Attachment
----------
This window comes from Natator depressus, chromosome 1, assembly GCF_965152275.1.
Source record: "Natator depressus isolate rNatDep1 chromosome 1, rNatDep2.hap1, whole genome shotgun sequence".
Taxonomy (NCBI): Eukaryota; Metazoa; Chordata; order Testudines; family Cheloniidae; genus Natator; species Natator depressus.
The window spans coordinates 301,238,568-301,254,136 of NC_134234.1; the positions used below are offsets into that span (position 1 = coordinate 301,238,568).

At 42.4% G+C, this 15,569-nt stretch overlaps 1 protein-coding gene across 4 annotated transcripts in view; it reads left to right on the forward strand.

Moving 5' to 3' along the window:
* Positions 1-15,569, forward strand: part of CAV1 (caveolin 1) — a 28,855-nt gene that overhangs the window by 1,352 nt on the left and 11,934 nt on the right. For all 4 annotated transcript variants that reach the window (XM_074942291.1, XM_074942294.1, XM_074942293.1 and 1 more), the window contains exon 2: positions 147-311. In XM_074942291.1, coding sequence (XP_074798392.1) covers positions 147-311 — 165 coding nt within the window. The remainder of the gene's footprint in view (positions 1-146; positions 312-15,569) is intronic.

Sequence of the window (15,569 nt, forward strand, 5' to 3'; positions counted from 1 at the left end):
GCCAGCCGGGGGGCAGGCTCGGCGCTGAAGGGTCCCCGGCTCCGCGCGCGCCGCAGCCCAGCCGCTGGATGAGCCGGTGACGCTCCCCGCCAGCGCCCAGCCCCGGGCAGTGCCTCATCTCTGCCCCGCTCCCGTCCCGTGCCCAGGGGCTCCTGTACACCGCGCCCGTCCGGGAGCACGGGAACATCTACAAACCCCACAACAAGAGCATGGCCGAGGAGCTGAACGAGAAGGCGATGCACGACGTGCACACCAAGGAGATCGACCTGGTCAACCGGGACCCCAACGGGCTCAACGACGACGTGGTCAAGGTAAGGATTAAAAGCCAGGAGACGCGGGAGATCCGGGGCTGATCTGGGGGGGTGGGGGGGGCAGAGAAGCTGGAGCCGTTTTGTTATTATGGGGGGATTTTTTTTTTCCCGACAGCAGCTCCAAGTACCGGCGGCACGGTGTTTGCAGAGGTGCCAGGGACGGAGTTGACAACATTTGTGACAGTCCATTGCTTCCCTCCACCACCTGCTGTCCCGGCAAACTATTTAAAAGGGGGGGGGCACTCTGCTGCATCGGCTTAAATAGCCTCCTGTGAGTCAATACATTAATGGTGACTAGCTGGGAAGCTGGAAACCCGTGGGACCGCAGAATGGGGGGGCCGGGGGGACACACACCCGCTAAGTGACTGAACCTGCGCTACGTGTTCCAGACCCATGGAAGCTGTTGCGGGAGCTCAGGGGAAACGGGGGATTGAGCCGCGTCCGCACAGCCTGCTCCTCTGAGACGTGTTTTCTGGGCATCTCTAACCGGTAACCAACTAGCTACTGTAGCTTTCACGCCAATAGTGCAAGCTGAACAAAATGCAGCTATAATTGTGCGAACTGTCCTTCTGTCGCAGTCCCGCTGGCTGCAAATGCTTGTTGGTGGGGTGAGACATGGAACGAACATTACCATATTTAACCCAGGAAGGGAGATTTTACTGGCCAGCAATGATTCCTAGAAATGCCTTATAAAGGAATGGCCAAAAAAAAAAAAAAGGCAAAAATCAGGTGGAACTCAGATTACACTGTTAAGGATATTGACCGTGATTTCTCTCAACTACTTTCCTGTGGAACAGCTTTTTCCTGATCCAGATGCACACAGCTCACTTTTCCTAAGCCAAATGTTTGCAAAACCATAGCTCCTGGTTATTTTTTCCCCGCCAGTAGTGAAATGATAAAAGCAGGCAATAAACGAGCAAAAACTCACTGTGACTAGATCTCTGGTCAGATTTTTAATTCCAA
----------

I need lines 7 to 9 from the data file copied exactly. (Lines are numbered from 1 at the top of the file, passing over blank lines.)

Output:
* Positions 1-15,569, forward strand: part of CAV1 (caveolin 1) — a 28,855-nt gene that overhangs the window by 1,352 nt on the left and 11,934 nt on the right. For all 4 annotated transcript variants that reach the window (XM_074942291.1, XM_074942294.1, XM_074942293.1 and 1 more), the window contains exon 2: positions 147-311. In XM_074942291.1, coding sequence (XP_074798392.1) covers positions 147-311 — 165 coding nt within the window. The remainder of the gene's footprint in view (positions 1-146; positions 312-15,569) is intronic.

Sequence of the window (15,569 nt, forward strand, 5' to 3'; positions counted from 1 at the left end):
GCCAGCCGGGGGGCAGGCTCGGCGCTGAAGGGTCCCCGGCTCCGCGCGCGCCGCAGCCCAGCCGCTGGATGAGCCGGTGACGCTCCCCGCCAGCGCCCAGCCCCGGGCAGTGCCTCATCTCTGCCCCGCTCCCGTCCCGTGCCCAGGGGCTCCTGTACACCGCGCCCGTCCGGGAGCACGGGAACATCTACAAACCCCACAACAAGAGCATGGCCGAGGAGCTGAACGAGAAGGCGATGCACGACGTGCACACCAAGGAGATCGACCTGGTCAACCGGGACCCCAACGGGCTCAACGACGACGTGGTCAAGGTAAGGATTAAAAGCCAGGAGACGCGGGAGATCCGGGGCTGATCTGGGGGGGTGGGGGGGGCAGAGAAGCTGGAGCCGTTTTGTTATTATGGGGGGATTTTTTTTTTCCCGACAGCAGCTCCAAGTACCGGCGGCACGGTGTTTGCAGAGGTGCCAGGGACGGAGTTGACAACATTTGTGACAGTCCATTGCTTCCCTCCACCACCTGCTGTCCCGGCAAACTATTTAAAAGGGGGGGGGCACTCTGCTGCATCGGCTTAAATAGCCTCCTGTGAGTCAATACATTAATGGTGACTAGCTGGGAAGCTGGAAACCCGTGGGACCGCAGAATGGGGGGGCCGGGGGGACACACACCCGCTAAGTGACTGAACCTGCGCTACGTGTTCCAGACCCATGGAAGCTGTTGCGGGAGCTCAGGGGAAACGGGGGATTGAGCCGCGTCCGCACAGCCTGCTCCTCTGAGACGTGTTTTCTGGGCATCTCTAACCGGTAACCAACTAGCTACTGTAGCTTTCACGCCAATAGTGCAAGCTGAACAAAATGCAGCTATAATTGTGCGAACTGTCCTTCTGTCGCAGTCCCGCTGGCTGCAAATGCTTGTTGGTGGGGTGAGACATGGAACGAACATTACCATATTTAACCCAGGAAGGGAGATTTTACTGGCCAGCAATGATTCCTAGAAATGCCTTATAAAGGAATGGCCAAAAAAAAAAAAAAGGCAAAAATCAGGTGGAACTCAGATTACACTGTTAAGGATATTGACCGTGATTTCTCTCAACTACTTTCCTGTGGAACAGCTTTTTCCTGATCCAGATGCACACAGCTCACTTTTCCTAAGCCAAATGTTTGCAAAACCATAGCTCCTGGTTATTTTTTCCCCGCCAGTAGTGAAATGATAAAAGCAGGCAATAAACGAGCAAAAACTCACTGTGACTAGATCTCTGGTCAGATTTTTAATTCCAA